The Las Vegas Sands Corporation hopes that gambling regulators in New York believe the old saying that a bird in the hand is worth two in the bush. Regardless of how inflation may have affected avian currency since the phrase became popular in the 17th century, (a bird in the hand might be worth about a dozen birds in the bush today), Las Vegas Sands has secured an important component of its bid for a New York casino license.
Despite a chilly public reaction, Nassau County Executive Bruce Blakeman has reached a preliminary agreement with the Las Vegas Sands Corp. for a lease of the Nassau Coliseum. Should the parties execute the lease, people in the county might similarly elevate their efforts to oppose the casino.
Las Vegas Sands close to finalizing Coliseum lease
With legislation to legalize New York online casinos on the shelf for 2023, the next major expansion of gambling in the state will be the introduction of brick-and-mortar Class III gaming facilities in the southern part of New York. Empire City in Yonkers and Resorts World New York City in Jamaica will likely receive two of the three licenses, allowing them to expand their gaming operations.
The third license will go to a party currently on the outside looking in, in terms of New York casinos. The Las Vegas Sands Corp. is just one of several entertainment companies vying for that privilege. On Wednesday, it got some good news along those lines.
According to multiple sources, Blakeman and the Las Vegas Sands Corp. have reached terms on a lease of the Nassau Coliseum in Uniondale. That facility would serve as ground zero for the Corporation’s proposed casino on Long Island.
The lease is still tentative, however. For starters, the county legislature must approve the terms. Blakeman’s agreement with the Las Vegas Sands Corp. is merely preliminary. Additionally, the Corporation needs to secure a license to construct and operate the casino from the state.
Failing any of those measures, the agreement between Blakeman and the Corporation will fade into thin air. That’s probably what many in Nassau County would prefer to see happen, too.
Strong community resistance to the Long Island casino proposal
If the Nassau Coliseum does become part of a casino, it won’t do so with raucous local support. Several entities in the county have expressed opposition. Private citizens have organized a Say No to the Casino Civic Association.
Additionally, the Garden City Village Board issued a proclamation opposing the Las Vegas Sands Corp.’s plans. Furthermore, nearby Hofstra University has been very vocal in opposition. That antinomy has included an open letter and a recent lawsuit against the county.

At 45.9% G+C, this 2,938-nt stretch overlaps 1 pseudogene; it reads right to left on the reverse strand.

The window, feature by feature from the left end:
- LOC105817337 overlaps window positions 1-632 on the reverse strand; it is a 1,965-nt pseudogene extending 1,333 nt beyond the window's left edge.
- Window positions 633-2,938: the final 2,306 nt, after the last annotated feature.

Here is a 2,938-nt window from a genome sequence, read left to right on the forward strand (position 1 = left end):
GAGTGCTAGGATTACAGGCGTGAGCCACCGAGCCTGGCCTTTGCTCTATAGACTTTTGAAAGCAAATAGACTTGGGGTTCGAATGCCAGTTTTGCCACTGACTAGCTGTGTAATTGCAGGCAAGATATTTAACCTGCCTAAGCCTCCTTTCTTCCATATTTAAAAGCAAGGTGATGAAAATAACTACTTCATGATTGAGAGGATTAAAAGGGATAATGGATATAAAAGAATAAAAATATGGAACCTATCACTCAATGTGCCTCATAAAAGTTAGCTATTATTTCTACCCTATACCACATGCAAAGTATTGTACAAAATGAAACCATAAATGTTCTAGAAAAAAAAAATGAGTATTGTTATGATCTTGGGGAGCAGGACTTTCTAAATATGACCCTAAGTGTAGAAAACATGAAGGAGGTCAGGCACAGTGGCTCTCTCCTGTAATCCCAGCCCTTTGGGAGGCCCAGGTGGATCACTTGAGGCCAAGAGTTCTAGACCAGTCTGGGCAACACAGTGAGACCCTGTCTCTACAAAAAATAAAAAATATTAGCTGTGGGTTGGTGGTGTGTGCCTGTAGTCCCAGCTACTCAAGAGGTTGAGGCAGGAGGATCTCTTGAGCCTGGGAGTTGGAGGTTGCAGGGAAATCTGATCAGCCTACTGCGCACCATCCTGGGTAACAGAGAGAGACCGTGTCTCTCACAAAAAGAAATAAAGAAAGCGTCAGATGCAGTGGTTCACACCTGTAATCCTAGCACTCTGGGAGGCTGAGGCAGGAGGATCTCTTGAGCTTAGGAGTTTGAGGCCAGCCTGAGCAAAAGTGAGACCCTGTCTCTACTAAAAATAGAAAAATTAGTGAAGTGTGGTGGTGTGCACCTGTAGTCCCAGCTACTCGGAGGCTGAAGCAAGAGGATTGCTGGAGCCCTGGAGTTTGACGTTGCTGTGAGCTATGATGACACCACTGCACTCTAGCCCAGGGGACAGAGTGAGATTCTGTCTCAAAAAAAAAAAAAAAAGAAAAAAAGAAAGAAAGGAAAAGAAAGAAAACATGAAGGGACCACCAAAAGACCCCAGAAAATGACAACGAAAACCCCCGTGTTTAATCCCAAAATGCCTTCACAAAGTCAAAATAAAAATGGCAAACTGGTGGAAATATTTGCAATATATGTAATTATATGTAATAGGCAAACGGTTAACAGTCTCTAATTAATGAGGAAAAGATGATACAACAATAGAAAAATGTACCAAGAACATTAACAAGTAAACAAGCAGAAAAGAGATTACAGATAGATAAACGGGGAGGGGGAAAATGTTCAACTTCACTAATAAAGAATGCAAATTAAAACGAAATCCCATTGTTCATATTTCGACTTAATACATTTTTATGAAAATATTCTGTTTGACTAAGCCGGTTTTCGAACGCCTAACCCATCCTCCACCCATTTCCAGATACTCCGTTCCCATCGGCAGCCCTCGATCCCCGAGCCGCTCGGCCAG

According to Tim Balk of the New York Daily News, Garden City Mayor Mary Carter Flanagan called the lease terms agreement disappointing. Carter Flanagan also vowed that the city would use all of its resources to fight the proposal.
Blakeman addressed some of the resistance in a press conference, Balk reports, stating that the casino would stabilize tax revenue without raising property taxes. Blakeman added that it would also mean “quality construction jobs” for the county.
While the Las Vegas Sands Corp. could take the negative sentiments head-on at some point, a more immediate focus is securing a license. The Coliseum lease is pivotal in that interest.
Coliseum lease could be a competitive advantage for New York casino bid
The opportunity to put a casino in the New York City metropolitan area is one of the most significant in United States gambling history. The city’s population alone, much less the tourist draw, makes it irreplaceable.
That’s why competition for a license is so fierce. It’s also the reason bidders like the Las Vegas Sands Corp. are endeavoring to have as many ducks in a row as possible. The lease is part of that effort. The margin between the companies that see their bids rewarded and those left out could be slim.
Having access to a proposed site or not could mean all the difference. That’s what the Corporation will secure if the Nassau County Legislature agrees. The lease could separate the Las Vegas Sands bid from others lacking such readiness.
The amount of time necessary to open the casino will be a factor in the decision. With access to the Coliseum secure, the Corporation could theoretically start construction very quickly after licensure.
It’s just one step toward presenting an impressive plan to regulators. However, it’s an essential step. Several more crucial hurdles remain ahead.